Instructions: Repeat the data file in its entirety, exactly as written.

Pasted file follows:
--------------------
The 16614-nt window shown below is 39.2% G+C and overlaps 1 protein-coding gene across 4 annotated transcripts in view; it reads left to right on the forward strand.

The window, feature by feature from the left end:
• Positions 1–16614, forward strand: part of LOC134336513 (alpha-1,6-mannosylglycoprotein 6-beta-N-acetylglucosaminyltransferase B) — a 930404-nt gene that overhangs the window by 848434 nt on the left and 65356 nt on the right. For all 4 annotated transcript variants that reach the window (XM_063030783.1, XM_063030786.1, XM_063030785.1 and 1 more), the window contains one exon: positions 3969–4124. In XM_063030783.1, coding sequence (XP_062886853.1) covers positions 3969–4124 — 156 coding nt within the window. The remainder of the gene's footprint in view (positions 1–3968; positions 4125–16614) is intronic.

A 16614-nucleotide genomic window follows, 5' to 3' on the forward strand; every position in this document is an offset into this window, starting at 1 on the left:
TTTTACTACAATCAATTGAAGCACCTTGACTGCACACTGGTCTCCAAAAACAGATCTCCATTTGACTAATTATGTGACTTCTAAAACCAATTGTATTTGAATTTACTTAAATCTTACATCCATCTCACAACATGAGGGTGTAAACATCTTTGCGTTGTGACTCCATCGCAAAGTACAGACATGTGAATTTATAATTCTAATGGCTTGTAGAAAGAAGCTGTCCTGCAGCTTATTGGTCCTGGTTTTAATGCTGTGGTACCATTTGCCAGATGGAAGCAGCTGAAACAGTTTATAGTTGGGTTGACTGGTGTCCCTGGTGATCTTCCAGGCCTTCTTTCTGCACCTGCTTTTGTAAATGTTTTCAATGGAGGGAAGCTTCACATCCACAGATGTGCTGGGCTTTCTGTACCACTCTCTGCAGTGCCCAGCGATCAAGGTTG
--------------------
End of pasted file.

The 16614-nt window shown below is 39.2% G+C and overlaps 1 protein-coding gene across 4 annotated transcripts in view; it reads left to right on the forward strand.

The window, feature by feature from the left end:
• Positions 1–16614, forward strand: part of LOC134336513 (alpha-1,6-mannosylglycoprotein 6-beta-N-acetylglucosaminyltransferase B) — a 930404-nt gene that overhangs the window by 848434 nt on the left and 65356 nt on the right. For all 4 annotated transcript variants that reach the window (XM_063030783.1, XM_063030786.1, XM_063030785.1 and 1 more), the window contains one exon: positions 3969–4124. In XM_063030783.1, coding sequence (XP_062886853.1) covers positions 3969–4124 — 156 coding nt within the window. The remainder of the gene's footprint in view (positions 1–3968; positions 4125–16614) is intronic.

A 16614-nucleotide genomic window follows, 5' to 3' on the forward strand; every position in this document is an offset into this window, starting at 1 on the left:
TTTTACTACAATCAATTGAAGCACCTTGACTGCACACTGGTCTCCAAAAACAGATCTCCATTTGACTAATTATGTGACTTCTAAAACCAATTGTATTTGAATTTACTTAAATCTTACATCCATCTCACAACATGAGGGTGTAAACATCTTTGCGTTGTGACTCCATCGCAAAGTACAGACATGTGAATTTATAATTCTAATGGCTTGTAGAAAGAAGCTGTCCTGCAGCTTATTGGTCCTGGTTTTAATGCTGTGGTACCATTTGCCAGATGGAAGCAGCTGAAACAGTTTATAGTTGGGTTGACTGGTGTCCCTGGTGATCTTCCAGGCCTTCTTTCTGCACCTGCTTTTGTAAATGTTTTCAATGGAGGGAAGCTTCACATCCACAGATGTGCTGGGCTTTCTGTACCACTCTCTGCAGTGCCCAGCGATCAAGGTTG